Coming into this season, I think he’ll do well. He’s got that Hawaii mentality. He knows Hawaii football and the fans in Hawaii. It’s all about winning over here.

I know for the past four years, we’ve had tough seasons. I know they want to turn it around. I know they want to do good for Hawaii, and bring the spirit back to Hawaii. I really do hope they do well.

Coming back to your old high school, how did coaching for you get started?

I kind of always had that feeling that I was going to come back and give back. Growing up, all I knew was sports. Seeing my dad give back and all these coaches that I now coach with — you see that, it’s good to give back to the kids. Being that I played at the highest level, I want them to know that it’s possible. It’s all up to them.

So I just come back, and I share my knowledge on what I’ve experienced and what it takes to get to that level. I tell them, “Man, while you’re sleeping, someone else is out there grinding. That’s how the world works. Whoever is the hungriest, that’s who’s going to eat.”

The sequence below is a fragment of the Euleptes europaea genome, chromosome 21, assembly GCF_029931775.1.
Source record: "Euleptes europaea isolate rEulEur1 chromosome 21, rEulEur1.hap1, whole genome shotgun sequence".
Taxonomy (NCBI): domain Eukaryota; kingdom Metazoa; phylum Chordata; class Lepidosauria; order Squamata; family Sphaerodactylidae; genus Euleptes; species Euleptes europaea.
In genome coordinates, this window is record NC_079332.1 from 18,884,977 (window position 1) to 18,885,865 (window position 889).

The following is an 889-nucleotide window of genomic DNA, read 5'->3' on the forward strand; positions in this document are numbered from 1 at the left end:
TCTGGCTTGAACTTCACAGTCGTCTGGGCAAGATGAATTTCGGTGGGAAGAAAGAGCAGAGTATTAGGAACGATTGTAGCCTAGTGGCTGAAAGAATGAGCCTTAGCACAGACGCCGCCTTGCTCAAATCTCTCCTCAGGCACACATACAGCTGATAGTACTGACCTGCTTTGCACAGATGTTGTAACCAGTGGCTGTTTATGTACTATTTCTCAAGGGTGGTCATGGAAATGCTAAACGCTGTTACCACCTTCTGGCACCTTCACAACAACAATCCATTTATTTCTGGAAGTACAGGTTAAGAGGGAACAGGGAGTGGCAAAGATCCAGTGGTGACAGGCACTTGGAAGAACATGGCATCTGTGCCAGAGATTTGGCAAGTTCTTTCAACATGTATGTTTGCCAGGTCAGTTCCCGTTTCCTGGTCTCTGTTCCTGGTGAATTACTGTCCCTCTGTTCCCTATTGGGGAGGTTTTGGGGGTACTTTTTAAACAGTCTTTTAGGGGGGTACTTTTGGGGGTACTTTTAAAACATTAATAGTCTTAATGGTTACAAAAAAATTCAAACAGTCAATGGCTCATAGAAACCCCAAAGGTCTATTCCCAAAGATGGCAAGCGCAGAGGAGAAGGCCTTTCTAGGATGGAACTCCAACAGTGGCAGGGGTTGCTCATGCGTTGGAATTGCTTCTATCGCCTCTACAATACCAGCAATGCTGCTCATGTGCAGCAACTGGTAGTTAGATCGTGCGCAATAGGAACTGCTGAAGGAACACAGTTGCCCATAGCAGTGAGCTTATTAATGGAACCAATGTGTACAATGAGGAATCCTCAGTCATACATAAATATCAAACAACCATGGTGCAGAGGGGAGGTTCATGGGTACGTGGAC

It started off with spring football. I was in and out of there. Then Coach Kapule Kaona (Kapaa varsity boys volleyball head coach) asked me and one of my best friends, Kekoa Colipano, to come out and help for volleyball. He handles the setters, and I went over to the middle blockers. It kind of started from there.

I would go do spring football. Then when it was about 5 o’clock, I run up here (to the gym), do volleyball, and head home.

You went to school here. Used to play here. What’s it like coming back to your old school in this new role?